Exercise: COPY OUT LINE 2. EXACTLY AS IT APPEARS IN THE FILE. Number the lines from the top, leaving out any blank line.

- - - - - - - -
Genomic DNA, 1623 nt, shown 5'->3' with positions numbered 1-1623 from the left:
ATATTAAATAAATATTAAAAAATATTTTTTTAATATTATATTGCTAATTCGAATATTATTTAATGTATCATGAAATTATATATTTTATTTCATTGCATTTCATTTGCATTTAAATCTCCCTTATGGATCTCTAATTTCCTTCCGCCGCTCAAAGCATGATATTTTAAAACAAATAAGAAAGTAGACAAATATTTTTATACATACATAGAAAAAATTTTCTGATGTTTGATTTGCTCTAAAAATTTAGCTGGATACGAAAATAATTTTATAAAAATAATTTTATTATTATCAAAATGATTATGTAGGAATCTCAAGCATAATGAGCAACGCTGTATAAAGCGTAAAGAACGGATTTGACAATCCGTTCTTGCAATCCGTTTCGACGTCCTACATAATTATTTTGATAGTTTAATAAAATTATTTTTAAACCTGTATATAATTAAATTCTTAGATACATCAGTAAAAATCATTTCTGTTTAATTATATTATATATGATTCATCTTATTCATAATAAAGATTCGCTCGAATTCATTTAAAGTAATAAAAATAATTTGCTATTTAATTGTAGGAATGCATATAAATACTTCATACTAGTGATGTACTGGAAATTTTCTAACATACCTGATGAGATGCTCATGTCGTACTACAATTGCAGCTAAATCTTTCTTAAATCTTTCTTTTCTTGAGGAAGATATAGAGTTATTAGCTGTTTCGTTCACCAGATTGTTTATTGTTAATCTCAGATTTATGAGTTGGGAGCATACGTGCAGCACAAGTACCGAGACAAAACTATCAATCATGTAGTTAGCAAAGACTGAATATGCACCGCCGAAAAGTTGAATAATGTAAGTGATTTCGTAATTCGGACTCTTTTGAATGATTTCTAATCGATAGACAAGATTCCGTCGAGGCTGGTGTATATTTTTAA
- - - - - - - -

ATATTAAATAAATATTAAAAAATATTTTTTTAATATTATATTGCTAATTCGAATATTATTTAATGTATCATGAAATTATATATTTTATTTCATTGCATTTCATTTGCATTTAAATCTCCCTTATGGATCTCTAATTTCCTTCCGCCGCTCAAAGCATGATATTTTAAAACAAATAAGAAAGTAGACAAATATTTTTATACATACATAGAAAAAATTTTCTGATGTTTGATTTGCTCTAAAAATTTAGCTGGATACGAAAATAATTTTATAAAAATAATTTTATTATTATCAAAATGATTATGTAGGAATCTCAAGCATAATGAGCAACGCTGTATAAAGCGTAAAGAACGGATTTGACAATCCGTTCTTGCAATCCGTTTCGACGTCCTACATAATTATTTTGATAGTTTAATAAAATTATTTTTAAACCTGTATATAATTAAATTCTTAGATACATCAGTAAAAATCATTTCTGTTTAATTATATTATATATGATTCATCTTATTCATAATAAAGATTCGCTCGAATTCATTTAAAGTAATAAAAATAATTTGCTATTTAATTGTAGGAATGCATATAAATACTTCATACTAGTGATGTACTGGAAATTTTCTAACATACCTGATGAGATGCTCATGTCGTACTACAATTGCAGCTAAATCTTTCTTAAATCTTTCTTTTCTTGAGGAAGATATAGAGTTATTAGCTGTTTCGTTCACCAGATTGTTTATTGTTAATCTCAGATTTATGAGTTGGGAGCATACGTGCAGCACAAGTACCGAGACAAAACTATCAATCATGTAGTTAGCAAAGACTGAATATGCACCGCCGAAAAGTTGAATAATGTAAGTGATTTCGTAATTCGGACTCTTTTGAATGATTTCTAATCGATAGACAAGATTCCGTCGAGGCTGGTGTATATTTTTAA